“It’s not an unimportant fact,” Few said, “but I don’t think it puts any pressure on people.”
Judicial ethical canons allow judges to attend law-related events paid for by legal groups, though they can’t participate in any outside activities that:
- Cast reasonable doubt on the judge’s capacity to act impartially as a judge;
- Demean the judicial office; or
- Interfere with the proper performance of judicial duties.
Of the three legal groups in The Nerve’s review, the SCDTAA, made up of defense attorneys whose clients include large corporations, spent the most on judges in 2012 – $77,744. The organization’s annual convention was held Nov. 8-11, 2012, at The Sanctuary golf resort on Kiawah Island, which was home to the PGA Tournament that year; its annual summer meeting was held July 26-28, 2012, at the luxury Grove Park Inn in Asheville, N.C.
Like the South Carolina Bar and SCAJ, the SCDTAA is a registered lobbyist principal with the State Ethics Commission and is required to file reports twice a year on its expenditures. But there are no online commission records since 2009 that list expenditures for judges invited to SCDTAA conferences – in contrast to commission records from the other two legal groups.
The Nerve over the weekend attempted to interview Columbia attorney Curtis Ott, board president of the SCDTAA. Ott, a partner in the law firm of Gallivan, White & Boyd, on Sunday responded by email to an initial list of written questions from The Nerve, saying he wasn’t immediately available for a phone interview, but did not reply to follow-up written questions by publication of this story about his organization’s reports to the State Ethics Commission.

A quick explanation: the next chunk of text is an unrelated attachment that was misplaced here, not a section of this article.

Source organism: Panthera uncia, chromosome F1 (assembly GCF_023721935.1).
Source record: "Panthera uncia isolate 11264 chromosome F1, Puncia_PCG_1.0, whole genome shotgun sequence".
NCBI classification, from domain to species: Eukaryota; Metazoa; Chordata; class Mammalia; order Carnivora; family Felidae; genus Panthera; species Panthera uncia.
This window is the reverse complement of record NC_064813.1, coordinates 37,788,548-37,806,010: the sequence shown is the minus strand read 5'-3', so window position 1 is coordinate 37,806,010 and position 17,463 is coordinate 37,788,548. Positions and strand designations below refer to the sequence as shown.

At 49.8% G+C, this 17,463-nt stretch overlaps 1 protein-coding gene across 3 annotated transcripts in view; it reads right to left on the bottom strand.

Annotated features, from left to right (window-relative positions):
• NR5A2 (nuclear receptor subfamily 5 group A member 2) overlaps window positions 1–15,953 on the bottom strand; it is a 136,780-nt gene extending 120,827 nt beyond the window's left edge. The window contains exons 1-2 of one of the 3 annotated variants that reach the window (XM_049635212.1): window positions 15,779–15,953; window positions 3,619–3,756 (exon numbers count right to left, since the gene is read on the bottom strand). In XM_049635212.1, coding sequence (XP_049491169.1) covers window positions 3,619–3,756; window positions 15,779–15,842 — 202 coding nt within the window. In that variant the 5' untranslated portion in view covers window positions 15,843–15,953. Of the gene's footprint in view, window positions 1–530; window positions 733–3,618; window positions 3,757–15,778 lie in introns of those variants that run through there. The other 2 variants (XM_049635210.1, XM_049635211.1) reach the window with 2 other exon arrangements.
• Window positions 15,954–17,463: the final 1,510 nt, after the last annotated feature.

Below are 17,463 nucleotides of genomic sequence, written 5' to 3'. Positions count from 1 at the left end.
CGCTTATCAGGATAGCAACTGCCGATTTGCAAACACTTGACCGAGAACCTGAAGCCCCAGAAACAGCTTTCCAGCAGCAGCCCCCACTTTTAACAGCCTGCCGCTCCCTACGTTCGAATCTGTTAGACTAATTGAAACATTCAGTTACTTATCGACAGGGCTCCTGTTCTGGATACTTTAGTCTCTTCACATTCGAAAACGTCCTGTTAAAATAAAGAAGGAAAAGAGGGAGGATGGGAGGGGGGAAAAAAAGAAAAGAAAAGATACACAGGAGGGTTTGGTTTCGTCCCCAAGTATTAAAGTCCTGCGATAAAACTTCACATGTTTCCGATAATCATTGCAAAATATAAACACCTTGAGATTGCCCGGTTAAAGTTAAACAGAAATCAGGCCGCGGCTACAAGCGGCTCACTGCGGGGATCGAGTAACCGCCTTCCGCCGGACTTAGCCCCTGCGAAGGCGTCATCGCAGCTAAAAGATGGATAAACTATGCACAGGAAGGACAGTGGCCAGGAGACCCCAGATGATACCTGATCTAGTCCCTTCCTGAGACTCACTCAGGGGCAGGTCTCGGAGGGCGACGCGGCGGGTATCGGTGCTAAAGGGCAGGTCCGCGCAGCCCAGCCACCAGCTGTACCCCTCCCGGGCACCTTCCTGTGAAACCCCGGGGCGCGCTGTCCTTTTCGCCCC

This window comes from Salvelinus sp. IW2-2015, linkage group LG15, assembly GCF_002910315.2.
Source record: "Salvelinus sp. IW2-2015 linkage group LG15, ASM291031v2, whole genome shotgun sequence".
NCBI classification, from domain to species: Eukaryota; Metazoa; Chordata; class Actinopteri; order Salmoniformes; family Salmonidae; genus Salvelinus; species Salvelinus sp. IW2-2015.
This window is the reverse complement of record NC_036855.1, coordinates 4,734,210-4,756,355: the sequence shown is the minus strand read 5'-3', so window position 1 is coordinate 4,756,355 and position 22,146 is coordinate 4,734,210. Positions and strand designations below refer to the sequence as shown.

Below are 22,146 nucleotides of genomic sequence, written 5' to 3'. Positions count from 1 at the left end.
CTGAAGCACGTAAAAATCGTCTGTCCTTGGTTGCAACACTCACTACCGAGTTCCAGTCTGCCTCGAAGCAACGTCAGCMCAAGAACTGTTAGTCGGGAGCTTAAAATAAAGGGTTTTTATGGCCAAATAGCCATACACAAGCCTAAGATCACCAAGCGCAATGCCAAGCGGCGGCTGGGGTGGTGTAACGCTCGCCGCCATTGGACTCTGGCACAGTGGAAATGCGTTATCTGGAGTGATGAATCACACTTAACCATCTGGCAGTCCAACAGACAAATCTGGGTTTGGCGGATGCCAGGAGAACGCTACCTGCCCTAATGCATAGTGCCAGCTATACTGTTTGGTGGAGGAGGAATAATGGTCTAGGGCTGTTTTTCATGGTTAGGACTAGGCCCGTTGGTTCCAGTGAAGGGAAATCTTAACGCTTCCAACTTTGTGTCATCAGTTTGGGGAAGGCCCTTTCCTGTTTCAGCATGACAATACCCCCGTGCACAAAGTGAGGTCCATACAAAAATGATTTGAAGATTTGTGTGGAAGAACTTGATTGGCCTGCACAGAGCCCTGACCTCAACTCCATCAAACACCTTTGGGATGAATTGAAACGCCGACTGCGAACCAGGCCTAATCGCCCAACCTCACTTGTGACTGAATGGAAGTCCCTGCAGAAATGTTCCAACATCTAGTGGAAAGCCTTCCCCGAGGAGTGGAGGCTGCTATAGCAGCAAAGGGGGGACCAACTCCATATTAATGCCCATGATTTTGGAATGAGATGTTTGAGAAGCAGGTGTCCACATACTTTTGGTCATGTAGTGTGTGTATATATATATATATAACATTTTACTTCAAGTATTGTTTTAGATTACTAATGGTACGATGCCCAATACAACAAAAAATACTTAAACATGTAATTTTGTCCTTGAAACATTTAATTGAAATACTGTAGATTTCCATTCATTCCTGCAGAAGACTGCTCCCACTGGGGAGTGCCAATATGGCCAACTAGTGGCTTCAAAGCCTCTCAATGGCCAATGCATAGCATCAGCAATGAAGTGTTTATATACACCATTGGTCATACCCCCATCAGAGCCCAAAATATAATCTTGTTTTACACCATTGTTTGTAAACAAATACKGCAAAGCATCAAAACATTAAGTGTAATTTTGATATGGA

In his written response, Ott said the SCDTAA invites all state circuit and appellate judges, as well as S.C. federal circuit, district, magistrate and bankruptcy court judges. Of the 230 total attendees at the 2012 event, about 60 were judges, he said.
Convention registration fees, which include group meals and continuing legal education classes needed to help maintain participants’ law licenses, typically are waived for the invited judges, Ott said. In addition, the organization also covers lodging and “certain group activities,” he said.
The purpose of inviting judges to the annual convention, is to ‘’promote communications, share legal knowledge and improve civility between the bench and bar,” Ott said, adding, “We believe open communication improves the judicial system and benefits the public.”
Last year’s annual SCDTAA convention was held in November in Savannah, Ga.; the 2014 convention is scheduled for November at the Pinehurst, N.C., golf resort, home of the U.S. Open men’s and women’s championship golf tournaments scheduled for June, according to the resort’s website.
Judges on ‘Fixed Incomes’
The South Carolina Association for Justice, which represents plaintiffs’ attorneys, including personal-injury lawyers, meets annually at the Westin resort on Hilton Head Island. The Nerve’s review of financial disclosure forms provided by the Office of Court Administration found that at the Aug. 2-4, 2012, event, the SCAJ covered $42,673 in registration and lodging costs for state judges; State Ethics Commission records listed the total value of covered costs for 86 federal and state judges at $50,470.